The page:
The Anderson Tapes – Blu-Ray Review

Directed by Sidney Lumet, The Anderson Tapes is a heist film dealing with surveillance long before that became a hot topic. The fact that it’s pre-Watergate is even more interesting.

The film is one of several collaborations between Lumet and Sean Connery. It follows Connery’s character, Duke Anderson, when he gets out of prison and assembles a team, which includes a young Christopher Walken, to rob a high-end apartment building. He gets funding from a Mafia boss who owes him a favour, but is unaware that he is being watched from the get-go by private detectives. The FBI and other agencies are also mounting surveillance, but none of them are competent enough to stop the robbery.

Sean Connery gives a typical Connery performance. It feels like he’s going to attempt an accent at first, but—no. He’s good in the role, but then his best work as an actor was with Lumet. They would do The Offence shortly after this film, which was his best role. Walken, who had already done quite a bit of TV and stage work plus an independent film part in the 60s, puts in a good performance in his first major film and a gets “Introducing” credit here. The supporting cast also includes Ralph Meeker as the police captain. He was on his way out at that time, but as always puts in an interesting performance.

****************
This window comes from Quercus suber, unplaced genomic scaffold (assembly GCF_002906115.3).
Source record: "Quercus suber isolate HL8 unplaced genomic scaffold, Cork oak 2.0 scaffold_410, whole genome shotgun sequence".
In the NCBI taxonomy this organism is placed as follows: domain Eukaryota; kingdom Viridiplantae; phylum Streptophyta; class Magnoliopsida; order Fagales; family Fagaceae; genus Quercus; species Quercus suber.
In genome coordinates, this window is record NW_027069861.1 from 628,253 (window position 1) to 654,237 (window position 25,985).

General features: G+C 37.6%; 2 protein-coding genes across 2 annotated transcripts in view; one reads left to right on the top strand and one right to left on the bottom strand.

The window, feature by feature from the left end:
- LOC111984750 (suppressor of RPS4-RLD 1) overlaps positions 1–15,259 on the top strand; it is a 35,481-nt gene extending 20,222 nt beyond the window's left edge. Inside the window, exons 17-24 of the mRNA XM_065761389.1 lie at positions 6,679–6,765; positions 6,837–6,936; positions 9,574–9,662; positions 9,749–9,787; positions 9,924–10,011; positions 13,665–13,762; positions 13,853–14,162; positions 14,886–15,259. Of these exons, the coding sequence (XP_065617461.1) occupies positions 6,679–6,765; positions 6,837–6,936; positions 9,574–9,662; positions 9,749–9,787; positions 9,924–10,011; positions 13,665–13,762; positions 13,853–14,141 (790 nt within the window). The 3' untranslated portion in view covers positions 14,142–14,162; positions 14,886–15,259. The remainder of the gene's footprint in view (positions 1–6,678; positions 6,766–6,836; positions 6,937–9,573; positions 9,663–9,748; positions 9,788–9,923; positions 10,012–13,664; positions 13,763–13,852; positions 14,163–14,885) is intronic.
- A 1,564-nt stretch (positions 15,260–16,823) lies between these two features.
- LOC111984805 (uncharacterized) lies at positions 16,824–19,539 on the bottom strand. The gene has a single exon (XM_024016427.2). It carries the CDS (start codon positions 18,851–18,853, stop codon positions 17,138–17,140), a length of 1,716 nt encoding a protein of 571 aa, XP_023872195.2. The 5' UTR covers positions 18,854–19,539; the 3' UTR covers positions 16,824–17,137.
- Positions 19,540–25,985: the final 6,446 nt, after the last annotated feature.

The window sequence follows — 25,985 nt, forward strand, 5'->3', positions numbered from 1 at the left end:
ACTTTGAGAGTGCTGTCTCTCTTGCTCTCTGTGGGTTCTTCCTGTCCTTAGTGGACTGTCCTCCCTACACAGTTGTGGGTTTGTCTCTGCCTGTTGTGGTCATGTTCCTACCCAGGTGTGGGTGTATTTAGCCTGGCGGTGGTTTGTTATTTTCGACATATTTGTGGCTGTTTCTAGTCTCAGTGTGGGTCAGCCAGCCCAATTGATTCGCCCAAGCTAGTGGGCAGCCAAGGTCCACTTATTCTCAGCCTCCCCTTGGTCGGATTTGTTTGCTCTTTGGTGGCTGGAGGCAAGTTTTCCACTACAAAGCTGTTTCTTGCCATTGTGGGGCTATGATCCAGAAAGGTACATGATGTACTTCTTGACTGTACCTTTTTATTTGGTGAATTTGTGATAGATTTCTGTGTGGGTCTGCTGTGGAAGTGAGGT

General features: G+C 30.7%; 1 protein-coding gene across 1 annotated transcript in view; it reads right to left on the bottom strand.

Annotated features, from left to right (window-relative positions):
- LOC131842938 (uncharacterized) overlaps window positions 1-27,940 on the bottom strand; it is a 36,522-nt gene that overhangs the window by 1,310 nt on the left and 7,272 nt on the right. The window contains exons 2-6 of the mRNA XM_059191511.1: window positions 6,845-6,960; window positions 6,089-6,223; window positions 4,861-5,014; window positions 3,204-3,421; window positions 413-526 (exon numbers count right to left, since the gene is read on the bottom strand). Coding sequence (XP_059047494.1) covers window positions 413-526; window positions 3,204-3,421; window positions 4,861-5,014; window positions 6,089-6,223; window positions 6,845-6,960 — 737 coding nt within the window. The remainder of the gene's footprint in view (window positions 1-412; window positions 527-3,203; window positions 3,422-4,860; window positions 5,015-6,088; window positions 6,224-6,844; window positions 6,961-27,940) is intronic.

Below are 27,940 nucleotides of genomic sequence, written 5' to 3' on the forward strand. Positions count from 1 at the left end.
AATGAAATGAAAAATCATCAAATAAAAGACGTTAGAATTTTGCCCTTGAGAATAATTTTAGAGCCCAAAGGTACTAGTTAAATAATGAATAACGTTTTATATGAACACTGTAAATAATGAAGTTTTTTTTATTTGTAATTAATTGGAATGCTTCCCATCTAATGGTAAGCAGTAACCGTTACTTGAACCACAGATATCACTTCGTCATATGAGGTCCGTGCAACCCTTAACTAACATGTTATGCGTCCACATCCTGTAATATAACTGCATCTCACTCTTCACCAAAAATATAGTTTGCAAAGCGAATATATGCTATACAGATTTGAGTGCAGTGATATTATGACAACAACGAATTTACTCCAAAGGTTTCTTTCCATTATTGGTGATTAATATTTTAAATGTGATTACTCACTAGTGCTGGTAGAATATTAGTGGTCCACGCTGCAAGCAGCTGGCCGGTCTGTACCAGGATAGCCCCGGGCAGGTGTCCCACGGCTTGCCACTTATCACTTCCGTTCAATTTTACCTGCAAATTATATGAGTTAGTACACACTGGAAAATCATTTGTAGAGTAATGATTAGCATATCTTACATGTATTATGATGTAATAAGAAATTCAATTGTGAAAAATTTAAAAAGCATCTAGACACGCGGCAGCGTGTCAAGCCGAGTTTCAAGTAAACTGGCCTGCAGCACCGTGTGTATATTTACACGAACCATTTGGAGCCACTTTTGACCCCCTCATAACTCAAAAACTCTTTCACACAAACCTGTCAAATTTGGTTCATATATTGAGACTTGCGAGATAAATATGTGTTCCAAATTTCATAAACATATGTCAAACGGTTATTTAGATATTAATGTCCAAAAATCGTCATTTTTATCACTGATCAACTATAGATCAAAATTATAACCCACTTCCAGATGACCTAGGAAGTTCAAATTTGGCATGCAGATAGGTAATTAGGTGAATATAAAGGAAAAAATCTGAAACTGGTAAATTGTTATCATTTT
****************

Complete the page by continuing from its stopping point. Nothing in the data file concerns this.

In almost every other scene Connery ends up in some woman’s bed—it was probably in his contract. It’s very much a film of its time, so current viewers will spot plenty of issues. The best approach is just to enjoy it for what it is. The ending is rather strange, but interesting (apparently there was a change from the original script forced through by Columbia to ensure that they could sell TV rights). It has a good Quincy Jones funk-jazz score that is very typical of films from that period.

There aren’t many special features on the disc. They include a cut-down Super-8 version that gives you a look at what home viewers would have seen in the era before VHS, a commentary by Glenn Kenny, a trailer, and a booklet on the film with a new essay and some archival stuff.


Ian Schultz

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